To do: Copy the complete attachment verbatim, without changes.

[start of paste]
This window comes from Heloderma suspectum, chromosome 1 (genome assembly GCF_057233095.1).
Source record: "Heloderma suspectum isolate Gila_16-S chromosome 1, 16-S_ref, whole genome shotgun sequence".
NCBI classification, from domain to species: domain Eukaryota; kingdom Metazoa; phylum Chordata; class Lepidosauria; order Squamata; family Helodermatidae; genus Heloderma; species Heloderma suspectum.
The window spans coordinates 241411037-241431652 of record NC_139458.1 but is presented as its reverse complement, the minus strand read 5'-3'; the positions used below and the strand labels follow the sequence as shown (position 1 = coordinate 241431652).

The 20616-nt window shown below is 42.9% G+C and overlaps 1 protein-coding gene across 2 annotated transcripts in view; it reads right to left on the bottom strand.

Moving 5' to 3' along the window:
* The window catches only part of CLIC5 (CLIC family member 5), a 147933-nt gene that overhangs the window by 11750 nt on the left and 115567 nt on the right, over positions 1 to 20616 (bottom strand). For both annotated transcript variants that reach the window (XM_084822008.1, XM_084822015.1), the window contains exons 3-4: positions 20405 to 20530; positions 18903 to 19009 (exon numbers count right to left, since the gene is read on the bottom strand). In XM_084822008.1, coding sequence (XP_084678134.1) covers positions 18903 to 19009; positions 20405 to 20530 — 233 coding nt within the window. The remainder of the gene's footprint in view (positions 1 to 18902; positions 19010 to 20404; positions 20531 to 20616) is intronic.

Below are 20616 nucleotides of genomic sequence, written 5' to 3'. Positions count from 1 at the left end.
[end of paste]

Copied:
This window comes from Heloderma suspectum, chromosome 1 (genome assembly GCF_057233095.1).
Source record: "Heloderma suspectum isolate Gila_16-S chromosome 1, 16-S_ref, whole genome shotgun sequence".
NCBI classification, from domain to species: domain Eukaryota; kingdom Metazoa; phylum Chordata; class Lepidosauria; order Squamata; family Helodermatidae; genus Heloderma; species Heloderma suspectum.
The window spans coordinates 241411037-241431652 of record NC_139458.1 but is presented as its reverse complement, the minus strand read 5'-3'; the positions used below and the strand labels follow the sequence as shown (position 1 = coordinate 241431652).

The 20616-nt window shown below is 42.9% G+C and overlaps 1 protein-coding gene across 2 annotated transcripts in view; it reads right to left on the bottom strand.

Moving 5' to 3' along the window:
* The window catches only part of CLIC5 (CLIC family member 5), a 147933-nt gene that overhangs the window by 11750 nt on the left and 115567 nt on the right, over positions 1 to 20616 (bottom strand). For both annotated transcript variants that reach the window (XM_084822008.1, XM_084822015.1), the window contains exons 3-4: positions 20405 to 20530; positions 18903 to 19009 (exon numbers count right to left, since the gene is read on the bottom strand). In XM_084822008.1, coding sequence (XP_084678134.1) covers positions 18903 to 19009; positions 20405 to 20530 — 233 coding nt within the window. The remainder of the gene's footprint in view (positions 1 to 18902; positions 19010 to 20404; positions 20531 to 20616) is intronic.

Below are 20616 nucleotides of genomic sequence, written 5' to 3'. Positions count from 1 at the left end.